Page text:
Here are 23 points to think about, loosely organised around topic:
- Be careful about which investor you marry: You can’t get divorced to an investor. If investors treat you bad before you marry and things are going well, they will crap all over you when things are tough. Be vary wary of investors who will micro-manage you- they are everywhere and will make your life hell! Do not give up too much equity early on (e.g. 40% at angel), you will either have to recap or not be able to raise again in future (I have seen this happen in India).
- Pick terms overvaluation when raising: Do not have vanity about your valuation. Don’t require too big a valuation- you need to grow into it at the next round. When faced with a slightly better valuation and worse terms, get better terms. You are highly likely not to get the biggest outcome, a medium one is more likely…. and those terms you gave up will mean you get zero to little after the liquidation preference waterfall.
- Raising money is not your business model: Raising VC is not a celebration moment; It means you have to get to work. You give up equity for the money, which chips away on your upside and means the company exit value needs to keep getting log bigger… Raising sucks. Hate the burn you have. Do not rely on VC $ and hate every dollar you have to spend
- Don’t expand too fast: Don’t launch in multiple cities. Start with ONE home market you are going to dominate.
- Figure everything out about your business model, then add one more market. You need to transfer learnings and document how things work, so people don’t duplicate learnings (it costs $ to figure out things, especially with marketing).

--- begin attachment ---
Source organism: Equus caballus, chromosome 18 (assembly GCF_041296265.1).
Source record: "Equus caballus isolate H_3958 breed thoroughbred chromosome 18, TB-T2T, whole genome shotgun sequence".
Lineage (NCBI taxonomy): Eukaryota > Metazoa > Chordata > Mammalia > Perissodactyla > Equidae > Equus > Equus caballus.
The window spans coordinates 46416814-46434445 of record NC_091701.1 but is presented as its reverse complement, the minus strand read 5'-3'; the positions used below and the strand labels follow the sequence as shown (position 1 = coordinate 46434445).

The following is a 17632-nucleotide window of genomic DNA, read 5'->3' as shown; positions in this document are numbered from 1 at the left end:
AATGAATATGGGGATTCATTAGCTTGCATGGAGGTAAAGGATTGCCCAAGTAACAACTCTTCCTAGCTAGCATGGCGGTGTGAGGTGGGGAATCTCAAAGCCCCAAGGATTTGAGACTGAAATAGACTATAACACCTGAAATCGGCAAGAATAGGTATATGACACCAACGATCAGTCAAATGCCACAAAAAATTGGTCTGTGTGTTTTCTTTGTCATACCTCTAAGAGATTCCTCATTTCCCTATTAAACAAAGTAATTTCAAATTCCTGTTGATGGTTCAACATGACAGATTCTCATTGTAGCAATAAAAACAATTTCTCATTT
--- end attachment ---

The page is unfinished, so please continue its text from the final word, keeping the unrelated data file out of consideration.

- Don’t be goaded into expanding too fast. Fab’s expansion to the EU was a death knell. Rocket goaded them to expand before they had validated their model. Very bad idea to ‘go big’ before you are ready. You end up going home with nothing.
- Your raises will be based on proving you can nail it and scale it. If you say the raise is to add more countries and you don’t, you can’t come back with the same story when you run out of cash. This is how one of the most famous startups in Singapore crashed and burned.
- Spend time thinking how to give performers more work: Hire awesome kids (cheap) and spend time thinking how to let them fly, and fail for themselves. Amazing kids can do more than you reasonably think. Do less yourself, get them to do more, but be a role model or they won’t respect you
- Keep selling the dream: You got people to join because of your vision; don’t stop selling it. Sell it every day! You are not doing this enough. Remember to ‘start with WHY’
- You don’t know anything!: Remember you don’t know anything. Listen more than you talk. Seek to understand, before you seek to be understood. Staff are ok with you not knowing everything (other than the high level) and depending on them- they hate an insufferable know-it-all. The best idea should always win. Go Google style and ask for data – any decision can be changed with data
- Don’t hire fast: It seems so tempting, but really, it does screw you. That coder ships, but is paranoid and thinks people are being mean to him. You’ll end up wasting a lot of energy bitching about him and figuring out what to do, instead of just finding someone with better fit.
- Get the ESOP done: You may think you have other priorities, but if staff don’t have their shares sorted, they are pissed. ESOP done means your staff feel like owners. ESOP not done means you are a dick